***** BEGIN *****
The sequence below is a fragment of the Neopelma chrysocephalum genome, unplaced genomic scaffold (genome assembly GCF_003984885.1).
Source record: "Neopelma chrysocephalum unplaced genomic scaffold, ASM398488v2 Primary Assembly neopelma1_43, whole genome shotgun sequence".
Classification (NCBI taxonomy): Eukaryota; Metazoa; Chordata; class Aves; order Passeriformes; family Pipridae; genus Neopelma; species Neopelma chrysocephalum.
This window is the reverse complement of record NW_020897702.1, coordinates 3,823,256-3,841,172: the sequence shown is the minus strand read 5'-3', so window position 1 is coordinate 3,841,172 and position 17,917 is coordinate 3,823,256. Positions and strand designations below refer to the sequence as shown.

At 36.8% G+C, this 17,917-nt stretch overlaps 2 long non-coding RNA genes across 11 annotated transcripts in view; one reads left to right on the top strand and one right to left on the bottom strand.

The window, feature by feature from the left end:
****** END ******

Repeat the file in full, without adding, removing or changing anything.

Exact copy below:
The sequence below is a fragment of the Neopelma chrysocephalum genome, unplaced genomic scaffold (genome assembly GCF_003984885.1).
Source record: "Neopelma chrysocephalum unplaced genomic scaffold, ASM398488v2 Primary Assembly neopelma1_43, whole genome shotgun sequence".
Classification (NCBI taxonomy): Eukaryota; Metazoa; Chordata; class Aves; order Passeriformes; family Pipridae; genus Neopelma; species Neopelma chrysocephalum.
This window is the reverse complement of record NW_020897702.1, coordinates 3,823,256-3,841,172: the sequence shown is the minus strand read 5'-3', so window position 1 is coordinate 3,841,172 and position 17,917 is coordinate 3,823,256. Positions and strand designations below refer to the sequence as shown.

At 36.8% G+C, this 17,917-nt stretch overlaps 2 long non-coding RNA genes across 11 annotated transcripts in view; one reads left to right on the top strand and one right to left on the bottom strand.

The window, feature by feature from the left end: